That is the question parents are wanting answers to, as we watch this terrifying and gut-wrenching war unfold. As a Therapist, and mom to three kids 7 and under, I understand how challenging and important it is to both be honest and mindful when talking to children about the harsh realities of life, and in this case, war.
The past two years have called on parents to have so many hard conversations about topics like uncertainty, disease, and death so it makes sense that parents are feeling overloaded and overwhelmed when it comes to how to talk about what’s happening in Ukraine. However, I agree with other experts that being honest with our kids is one of the most important things we can do to foster trust in us, as well as their resilience and ability to cope with life and its myriad of experiences.
3 tips for talking to your kids about Ukraine
1. Take their cues
Don’t avoid the topic, and don’t overload them with too much information. For kids 7 and under it might be as simple as telling them “there’s something happening between Russia and Ukraine” and then asking them if they’ve heard anything. Then take the child’s lead and listen. Be selective in what you share and avoid giving big long explanations because they don’t have the capacity to hold that much information without feeling flooded or confused. For older kids, you may present more facts but still, be selective about what you choose to share.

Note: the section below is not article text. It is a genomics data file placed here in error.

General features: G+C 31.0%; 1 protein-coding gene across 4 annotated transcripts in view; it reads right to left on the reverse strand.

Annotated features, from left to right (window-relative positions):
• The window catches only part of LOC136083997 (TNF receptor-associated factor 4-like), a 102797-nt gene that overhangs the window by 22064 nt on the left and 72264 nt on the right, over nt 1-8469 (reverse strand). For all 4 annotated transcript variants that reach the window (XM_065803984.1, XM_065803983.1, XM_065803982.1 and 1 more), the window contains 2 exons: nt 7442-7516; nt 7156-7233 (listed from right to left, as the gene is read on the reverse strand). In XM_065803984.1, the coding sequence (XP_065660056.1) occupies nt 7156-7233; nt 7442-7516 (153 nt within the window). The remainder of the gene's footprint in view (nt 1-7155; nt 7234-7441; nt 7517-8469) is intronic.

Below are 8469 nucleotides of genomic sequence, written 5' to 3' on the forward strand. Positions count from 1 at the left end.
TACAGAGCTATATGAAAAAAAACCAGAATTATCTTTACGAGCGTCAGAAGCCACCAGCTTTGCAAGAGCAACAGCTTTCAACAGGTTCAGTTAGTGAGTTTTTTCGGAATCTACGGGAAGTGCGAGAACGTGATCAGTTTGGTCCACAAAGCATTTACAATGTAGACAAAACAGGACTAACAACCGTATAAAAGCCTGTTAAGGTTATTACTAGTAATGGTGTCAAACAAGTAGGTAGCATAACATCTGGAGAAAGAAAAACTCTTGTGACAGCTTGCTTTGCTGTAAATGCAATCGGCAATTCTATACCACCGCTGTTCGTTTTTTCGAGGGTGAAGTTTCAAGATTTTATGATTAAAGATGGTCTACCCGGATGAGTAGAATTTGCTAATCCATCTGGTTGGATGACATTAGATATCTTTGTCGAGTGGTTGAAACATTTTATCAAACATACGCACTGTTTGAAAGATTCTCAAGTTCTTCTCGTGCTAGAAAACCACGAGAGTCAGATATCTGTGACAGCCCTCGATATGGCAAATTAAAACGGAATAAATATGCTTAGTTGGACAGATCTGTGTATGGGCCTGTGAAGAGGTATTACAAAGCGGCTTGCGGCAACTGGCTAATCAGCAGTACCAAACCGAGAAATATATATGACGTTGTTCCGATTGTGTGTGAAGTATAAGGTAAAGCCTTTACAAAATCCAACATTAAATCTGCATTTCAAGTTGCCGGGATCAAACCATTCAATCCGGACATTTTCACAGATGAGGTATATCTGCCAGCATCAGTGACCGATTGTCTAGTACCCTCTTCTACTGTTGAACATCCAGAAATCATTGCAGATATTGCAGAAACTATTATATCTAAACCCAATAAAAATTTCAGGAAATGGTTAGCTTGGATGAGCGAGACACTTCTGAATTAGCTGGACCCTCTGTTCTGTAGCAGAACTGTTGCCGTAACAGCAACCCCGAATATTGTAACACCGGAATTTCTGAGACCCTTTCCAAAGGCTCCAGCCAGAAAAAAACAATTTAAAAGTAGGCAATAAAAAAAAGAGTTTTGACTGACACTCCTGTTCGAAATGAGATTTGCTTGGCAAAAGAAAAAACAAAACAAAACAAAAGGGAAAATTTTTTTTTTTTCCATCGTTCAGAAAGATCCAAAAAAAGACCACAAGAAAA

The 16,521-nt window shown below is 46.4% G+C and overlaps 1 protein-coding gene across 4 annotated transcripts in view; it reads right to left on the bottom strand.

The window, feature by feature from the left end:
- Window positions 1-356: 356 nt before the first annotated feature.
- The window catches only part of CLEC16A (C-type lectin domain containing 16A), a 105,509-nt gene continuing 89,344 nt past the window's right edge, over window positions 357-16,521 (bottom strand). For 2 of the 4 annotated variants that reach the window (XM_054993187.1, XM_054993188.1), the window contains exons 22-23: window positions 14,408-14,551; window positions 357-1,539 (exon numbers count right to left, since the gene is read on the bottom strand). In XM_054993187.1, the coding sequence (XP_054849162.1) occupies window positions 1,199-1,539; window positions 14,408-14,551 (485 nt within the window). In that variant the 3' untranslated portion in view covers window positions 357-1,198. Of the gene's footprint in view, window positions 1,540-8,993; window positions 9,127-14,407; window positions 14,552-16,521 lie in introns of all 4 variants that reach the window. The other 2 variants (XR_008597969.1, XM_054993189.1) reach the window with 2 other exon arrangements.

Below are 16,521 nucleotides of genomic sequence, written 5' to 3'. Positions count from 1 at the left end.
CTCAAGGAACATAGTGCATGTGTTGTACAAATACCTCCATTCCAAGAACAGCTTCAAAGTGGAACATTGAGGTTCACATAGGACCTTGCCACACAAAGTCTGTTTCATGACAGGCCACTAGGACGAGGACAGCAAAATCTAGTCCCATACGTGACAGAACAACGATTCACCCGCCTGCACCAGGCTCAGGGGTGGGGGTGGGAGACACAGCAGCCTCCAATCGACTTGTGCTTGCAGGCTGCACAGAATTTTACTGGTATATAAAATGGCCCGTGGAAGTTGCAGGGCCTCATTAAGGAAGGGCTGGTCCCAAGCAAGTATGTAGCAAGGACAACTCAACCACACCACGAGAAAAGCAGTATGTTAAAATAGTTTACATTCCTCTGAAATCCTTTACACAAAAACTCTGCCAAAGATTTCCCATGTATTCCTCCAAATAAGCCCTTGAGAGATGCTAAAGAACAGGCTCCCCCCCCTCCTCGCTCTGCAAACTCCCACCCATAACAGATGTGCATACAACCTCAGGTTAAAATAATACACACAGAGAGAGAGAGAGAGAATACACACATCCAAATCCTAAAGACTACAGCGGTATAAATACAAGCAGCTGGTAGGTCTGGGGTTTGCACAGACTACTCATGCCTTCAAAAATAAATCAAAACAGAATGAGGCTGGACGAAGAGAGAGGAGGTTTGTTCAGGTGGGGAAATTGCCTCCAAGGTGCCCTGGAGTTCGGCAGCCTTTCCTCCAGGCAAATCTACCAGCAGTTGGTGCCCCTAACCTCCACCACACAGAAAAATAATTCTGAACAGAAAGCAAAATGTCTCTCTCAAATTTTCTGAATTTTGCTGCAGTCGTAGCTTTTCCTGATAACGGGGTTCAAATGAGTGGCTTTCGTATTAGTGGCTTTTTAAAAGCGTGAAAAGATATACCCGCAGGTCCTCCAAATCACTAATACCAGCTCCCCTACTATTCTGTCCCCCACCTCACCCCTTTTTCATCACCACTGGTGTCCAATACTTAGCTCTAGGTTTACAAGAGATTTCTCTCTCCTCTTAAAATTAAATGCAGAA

2. Give appropriate reassurance
Kids of all ages mostly want to know these three things: are we safe? Will we be taken care of? How will this affect our day-to-day life? Let them know that they are safe and that there are helpers from all over the world trying to stop what’s happening and aid the Ukrainian people. Focusing on the “helpers” can be a very powerful way to provide appropriate reassurance to children and build their confidence in humanity.
3. Be honest
When kids ask you, “mommy are you worried?” it’s okay to say “yes I am, but it’s okay to be worried- and we can manage these feelings.” It’s important that we use calm, confident tones when talking to our children about difficult topics, but it’s equally important that we share our real feelings with them, modelling that it’s healthy and safe to express our feelings.
Go here to view a longer discussion on this topic.